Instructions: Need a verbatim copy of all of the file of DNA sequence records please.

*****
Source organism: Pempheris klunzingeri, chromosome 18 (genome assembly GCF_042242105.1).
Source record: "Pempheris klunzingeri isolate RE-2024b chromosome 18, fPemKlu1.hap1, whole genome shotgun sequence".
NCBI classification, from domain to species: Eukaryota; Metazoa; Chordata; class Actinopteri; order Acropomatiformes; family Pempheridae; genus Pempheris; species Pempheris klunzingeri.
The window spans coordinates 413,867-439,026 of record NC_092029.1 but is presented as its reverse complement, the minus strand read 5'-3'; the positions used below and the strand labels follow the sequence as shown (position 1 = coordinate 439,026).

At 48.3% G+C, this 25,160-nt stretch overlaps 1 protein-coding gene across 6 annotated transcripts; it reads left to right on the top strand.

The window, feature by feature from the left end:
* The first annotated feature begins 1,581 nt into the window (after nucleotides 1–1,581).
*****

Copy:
Source organism: Pempheris klunzingeri, chromosome 18 (genome assembly GCF_042242105.1).
Source record: "Pempheris klunzingeri isolate RE-2024b chromosome 18, fPemKlu1.hap1, whole genome shotgun sequence".
NCBI classification, from domain to species: Eukaryota; Metazoa; Chordata; class Actinopteri; order Acropomatiformes; family Pempheridae; genus Pempheris; species Pempheris klunzingeri.
The window spans coordinates 413,867-439,026 of record NC_092029.1 but is presented as its reverse complement, the minus strand read 5'-3'; the positions used below and the strand labels follow the sequence as shown (position 1 = coordinate 439,026).

At 48.3% G+C, this 25,160-nt stretch overlaps 1 protein-coding gene across 6 annotated transcripts; it reads left to right on the top strand.

The window, feature by feature from the left end:
* The first annotated feature begins 1,581 nt into the window (after nucleotides 1–1,581).